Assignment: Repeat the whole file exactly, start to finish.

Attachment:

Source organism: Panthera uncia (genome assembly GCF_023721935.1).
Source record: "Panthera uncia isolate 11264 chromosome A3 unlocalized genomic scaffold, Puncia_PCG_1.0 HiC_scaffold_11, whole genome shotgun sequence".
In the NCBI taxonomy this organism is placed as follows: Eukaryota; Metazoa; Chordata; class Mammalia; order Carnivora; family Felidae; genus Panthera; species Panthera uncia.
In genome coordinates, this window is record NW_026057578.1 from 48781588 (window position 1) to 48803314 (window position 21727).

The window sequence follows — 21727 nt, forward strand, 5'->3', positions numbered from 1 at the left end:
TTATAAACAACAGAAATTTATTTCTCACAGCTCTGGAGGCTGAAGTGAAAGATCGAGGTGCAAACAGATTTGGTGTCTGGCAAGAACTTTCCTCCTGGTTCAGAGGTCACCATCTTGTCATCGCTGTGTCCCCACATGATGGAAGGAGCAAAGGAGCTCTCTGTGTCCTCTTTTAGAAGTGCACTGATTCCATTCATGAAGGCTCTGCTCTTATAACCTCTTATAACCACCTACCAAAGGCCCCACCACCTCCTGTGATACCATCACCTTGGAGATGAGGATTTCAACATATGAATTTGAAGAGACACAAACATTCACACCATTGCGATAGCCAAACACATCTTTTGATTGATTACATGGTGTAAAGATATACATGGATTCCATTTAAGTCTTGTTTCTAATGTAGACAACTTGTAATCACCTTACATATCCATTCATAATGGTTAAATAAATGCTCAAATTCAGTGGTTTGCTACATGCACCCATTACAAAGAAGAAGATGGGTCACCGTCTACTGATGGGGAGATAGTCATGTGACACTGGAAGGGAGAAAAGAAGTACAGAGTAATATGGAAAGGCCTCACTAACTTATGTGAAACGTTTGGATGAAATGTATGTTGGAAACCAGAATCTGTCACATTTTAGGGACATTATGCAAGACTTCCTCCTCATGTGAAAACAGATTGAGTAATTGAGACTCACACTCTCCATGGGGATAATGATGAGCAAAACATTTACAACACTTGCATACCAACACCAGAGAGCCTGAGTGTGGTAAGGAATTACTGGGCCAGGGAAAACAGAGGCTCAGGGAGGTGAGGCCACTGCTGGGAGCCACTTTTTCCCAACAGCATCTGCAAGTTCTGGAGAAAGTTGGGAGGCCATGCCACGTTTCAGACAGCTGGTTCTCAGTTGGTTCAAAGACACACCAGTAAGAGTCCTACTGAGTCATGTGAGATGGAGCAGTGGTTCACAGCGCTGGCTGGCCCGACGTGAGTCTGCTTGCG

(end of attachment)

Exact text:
Source organism: Panthera uncia (genome assembly GCF_023721935.1).
Source record: "Panthera uncia isolate 11264 chromosome A3 unlocalized genomic scaffold, Puncia_PCG_1.0 HiC_scaffold_11, whole genome shotgun sequence".
In the NCBI taxonomy this organism is placed as follows: Eukaryota; Metazoa; Chordata; class Mammalia; order Carnivora; family Felidae; genus Panthera; species Panthera uncia.
In genome coordinates, this window is record NW_026057578.1 from 48781588 (window position 1) to 48803314 (window position 21727).

The window sequence follows — 21727 nt, forward strand, 5'->3', positions numbered from 1 at the left end:
TTATAAACAACAGAAATTTATTTCTCACAGCTCTGGAGGCTGAAGTGAAAGATCGAGGTGCAAACAGATTTGGTGTCTGGCAAGAACTTTCCTCCTGGTTCAGAGGTCACCATCTTGTCATCGCTGTGTCCCCACATGATGGAAGGAGCAAAGGAGCTCTCTGTGTCCTCTTTTAGAAGTGCACTGATTCCATTCATGAAGGCTCTGCTCTTATAACCTCTTATAACCACCTACCAAAGGCCCCACCACCTCCTGTGATACCATCACCTTGGAGATGAGGATTTCAACATATGAATTTGAAGAGACACAAACATTCACACCATTGCGATAGCCAAACACATCTTTTGATTGATTACATGGTGTAAAGATATACATGGATTCCATTTAAGTCTTGTTTCTAATGTAGACAACTTGTAATCACCTTACATATCCATTCATAATGGTTAAATAAATGCTCAAATTCAGTGGTTTGCTACATGCACCCATTACAAAGAAGAAGATGGGTCACCGTCTACTGATGGGGAGATAGTCATGTGACACTGGAAGGGAGAAAAGAAGTACAGAGTAATATGGAAAGGCCTCACTAACTTATGTGAAACGTTTGGATGAAATGTATGTTGGAAACCAGAATCTGTCACATTTTAGGGACATTATGCAAGACTTCCTCCTCATGTGAAAACAGATTGAGTAATTGAGACTCACACTCTCCATGGGGATAATGATGAGCAAAACATTTACAACACTTGCATACCAACACCAGAGAGCCTGAGTGTGGTAAGGAATTACTGGGCCAGGGAAAACAGAGGCTCAGGGAGGTGAGGCCACTGCTGGGAGCCACTTTTTCCCAACAGCATCTGCAAGTTCTGGAGAAAGTTGGGAGGCCATGCCACGTTTCAGACAGCTGGTTCTCAGTTGGTTCAAAGACACACCAGTAAGAGTCCTACTGAGTCATGTGAGATGGAGCAGTGGTTCACAGCGCTGGCTGGCCCGACGTGAGTCTGCTTGCG